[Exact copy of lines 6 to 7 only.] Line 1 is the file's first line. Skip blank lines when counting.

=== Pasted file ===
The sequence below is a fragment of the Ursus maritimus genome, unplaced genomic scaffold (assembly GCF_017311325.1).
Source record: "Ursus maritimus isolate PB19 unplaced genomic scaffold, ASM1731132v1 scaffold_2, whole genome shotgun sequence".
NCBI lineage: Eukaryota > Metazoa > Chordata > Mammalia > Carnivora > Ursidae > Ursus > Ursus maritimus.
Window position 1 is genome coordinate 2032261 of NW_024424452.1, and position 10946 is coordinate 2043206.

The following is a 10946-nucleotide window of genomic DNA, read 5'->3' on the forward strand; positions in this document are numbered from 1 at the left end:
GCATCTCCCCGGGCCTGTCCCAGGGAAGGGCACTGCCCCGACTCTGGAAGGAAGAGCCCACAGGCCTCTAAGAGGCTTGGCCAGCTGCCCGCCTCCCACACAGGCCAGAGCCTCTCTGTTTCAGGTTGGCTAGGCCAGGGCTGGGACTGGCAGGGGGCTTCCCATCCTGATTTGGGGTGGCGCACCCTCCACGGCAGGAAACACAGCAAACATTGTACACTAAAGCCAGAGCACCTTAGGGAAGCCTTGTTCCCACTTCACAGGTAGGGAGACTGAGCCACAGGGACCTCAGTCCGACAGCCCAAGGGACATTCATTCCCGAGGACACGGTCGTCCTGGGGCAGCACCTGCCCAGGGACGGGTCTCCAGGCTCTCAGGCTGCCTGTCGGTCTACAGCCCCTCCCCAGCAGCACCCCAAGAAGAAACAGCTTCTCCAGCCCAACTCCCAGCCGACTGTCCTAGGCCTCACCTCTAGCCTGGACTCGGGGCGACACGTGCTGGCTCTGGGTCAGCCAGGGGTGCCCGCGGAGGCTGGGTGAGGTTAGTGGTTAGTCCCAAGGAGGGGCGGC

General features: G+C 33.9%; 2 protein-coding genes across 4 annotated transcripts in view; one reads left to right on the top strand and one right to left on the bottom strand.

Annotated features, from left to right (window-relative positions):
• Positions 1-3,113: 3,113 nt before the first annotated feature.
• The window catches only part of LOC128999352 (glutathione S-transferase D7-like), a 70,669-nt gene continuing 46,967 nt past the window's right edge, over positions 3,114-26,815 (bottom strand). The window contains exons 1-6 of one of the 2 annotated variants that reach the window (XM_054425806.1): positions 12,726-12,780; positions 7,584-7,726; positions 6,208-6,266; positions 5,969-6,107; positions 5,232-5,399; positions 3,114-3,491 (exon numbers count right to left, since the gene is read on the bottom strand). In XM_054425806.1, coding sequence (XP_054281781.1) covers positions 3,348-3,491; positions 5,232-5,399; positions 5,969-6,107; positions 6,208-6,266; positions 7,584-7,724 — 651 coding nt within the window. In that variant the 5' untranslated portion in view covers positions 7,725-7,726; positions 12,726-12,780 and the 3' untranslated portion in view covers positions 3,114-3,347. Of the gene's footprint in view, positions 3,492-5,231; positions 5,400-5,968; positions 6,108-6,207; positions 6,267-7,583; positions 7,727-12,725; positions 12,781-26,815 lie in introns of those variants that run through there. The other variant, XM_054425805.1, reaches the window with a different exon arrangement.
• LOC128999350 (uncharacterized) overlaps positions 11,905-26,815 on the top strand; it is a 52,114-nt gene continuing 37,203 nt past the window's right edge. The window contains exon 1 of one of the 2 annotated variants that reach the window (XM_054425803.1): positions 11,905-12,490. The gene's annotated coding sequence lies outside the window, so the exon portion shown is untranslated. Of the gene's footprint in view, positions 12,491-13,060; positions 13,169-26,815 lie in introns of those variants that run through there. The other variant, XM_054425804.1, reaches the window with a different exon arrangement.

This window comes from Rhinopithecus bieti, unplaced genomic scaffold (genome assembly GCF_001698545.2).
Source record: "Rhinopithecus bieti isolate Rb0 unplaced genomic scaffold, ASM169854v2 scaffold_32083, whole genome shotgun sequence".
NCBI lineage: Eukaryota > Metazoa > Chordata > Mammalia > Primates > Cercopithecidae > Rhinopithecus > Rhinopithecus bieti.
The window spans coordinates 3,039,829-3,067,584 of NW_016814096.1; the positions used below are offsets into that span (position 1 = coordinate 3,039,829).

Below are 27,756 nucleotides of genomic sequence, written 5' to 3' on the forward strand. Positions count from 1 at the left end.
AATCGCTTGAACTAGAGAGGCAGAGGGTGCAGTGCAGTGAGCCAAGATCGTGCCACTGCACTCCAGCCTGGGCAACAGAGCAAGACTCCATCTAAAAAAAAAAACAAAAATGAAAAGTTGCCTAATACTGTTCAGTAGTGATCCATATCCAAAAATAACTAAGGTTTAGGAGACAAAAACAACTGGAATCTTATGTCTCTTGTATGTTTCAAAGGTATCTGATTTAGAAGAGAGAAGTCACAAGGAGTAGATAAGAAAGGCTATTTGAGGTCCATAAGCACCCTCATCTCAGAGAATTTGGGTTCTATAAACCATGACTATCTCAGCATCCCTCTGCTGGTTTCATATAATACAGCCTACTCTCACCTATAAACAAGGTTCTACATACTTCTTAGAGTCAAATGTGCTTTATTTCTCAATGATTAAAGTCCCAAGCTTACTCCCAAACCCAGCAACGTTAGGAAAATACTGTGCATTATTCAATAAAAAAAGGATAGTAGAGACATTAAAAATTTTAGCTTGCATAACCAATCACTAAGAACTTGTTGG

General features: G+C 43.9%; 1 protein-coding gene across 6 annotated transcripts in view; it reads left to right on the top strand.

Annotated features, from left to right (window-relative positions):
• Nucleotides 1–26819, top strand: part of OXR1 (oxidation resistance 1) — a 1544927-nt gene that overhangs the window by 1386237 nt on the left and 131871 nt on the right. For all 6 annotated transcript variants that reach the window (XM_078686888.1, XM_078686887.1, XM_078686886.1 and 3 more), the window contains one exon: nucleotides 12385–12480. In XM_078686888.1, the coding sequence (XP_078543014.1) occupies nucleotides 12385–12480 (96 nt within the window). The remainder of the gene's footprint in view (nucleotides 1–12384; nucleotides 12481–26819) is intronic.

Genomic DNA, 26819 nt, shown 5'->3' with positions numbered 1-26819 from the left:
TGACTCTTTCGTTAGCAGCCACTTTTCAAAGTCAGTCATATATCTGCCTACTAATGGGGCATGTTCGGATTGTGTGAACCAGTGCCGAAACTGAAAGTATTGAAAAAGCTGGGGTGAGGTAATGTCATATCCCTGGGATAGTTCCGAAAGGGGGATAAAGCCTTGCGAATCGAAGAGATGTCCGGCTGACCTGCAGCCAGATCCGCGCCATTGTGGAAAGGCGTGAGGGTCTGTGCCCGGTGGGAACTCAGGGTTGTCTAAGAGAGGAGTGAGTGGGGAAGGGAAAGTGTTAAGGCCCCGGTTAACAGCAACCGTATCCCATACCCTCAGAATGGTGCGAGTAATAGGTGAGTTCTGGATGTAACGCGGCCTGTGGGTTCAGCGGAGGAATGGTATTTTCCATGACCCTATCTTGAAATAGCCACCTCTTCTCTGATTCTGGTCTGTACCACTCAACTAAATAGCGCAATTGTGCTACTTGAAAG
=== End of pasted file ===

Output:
GCATCTCCCCGGGCCTGTCCCAGGGAAGGGCACTGCCCCGACTCTGGAAGGAAGAGCCCACAGGCCTCTAAGAGGCTTGGCCAGCTGCCCGCCTCCCACACAGGCCAGAGCCTCTCTGTTTCAGGTTGGCTAGGCCAGGGCTGGGACTGGCAGGGGGCTTCCCATCCTGATTTGGGGTGGCGCACCCTCCACGGCAGGAAACACAGCAAACATTGTACACTAAAGCCAGAGCACCTTAGGGAAGCCTTGTTCCCACTTCACAGGTAGGGAGACTGAGCCACAGGGACCTCAGTCCGACAGCCCAAGGGACATTCATTCCCGAGGACACGGTCGTCCTGGGGCAGCACCTGCCCAGGGACGGGTCTCCAGGCTCTCAGGCTGCCTGTCGGTCTACAGCCCCTCCCCAGCAGCACCCCAAGAAGAAACAGCTTCTCCAGCCCAACTCCCAGCCGACTGTCCTAGGCCTCACCTCTAGCCTGGACTCGGGGCGACACGTGCTGGCTCTGGGTCAGCCAGGGGTGCCCGCGGAGGCTGGGTGAGGTTAGTGGTTAGTCCCAAGGAGGGGCGGC

General features: G+C 33.9%; 2 protein-coding genes across 4 annotated transcripts in view; one reads left to right on the top strand and one right to left on the bottom strand.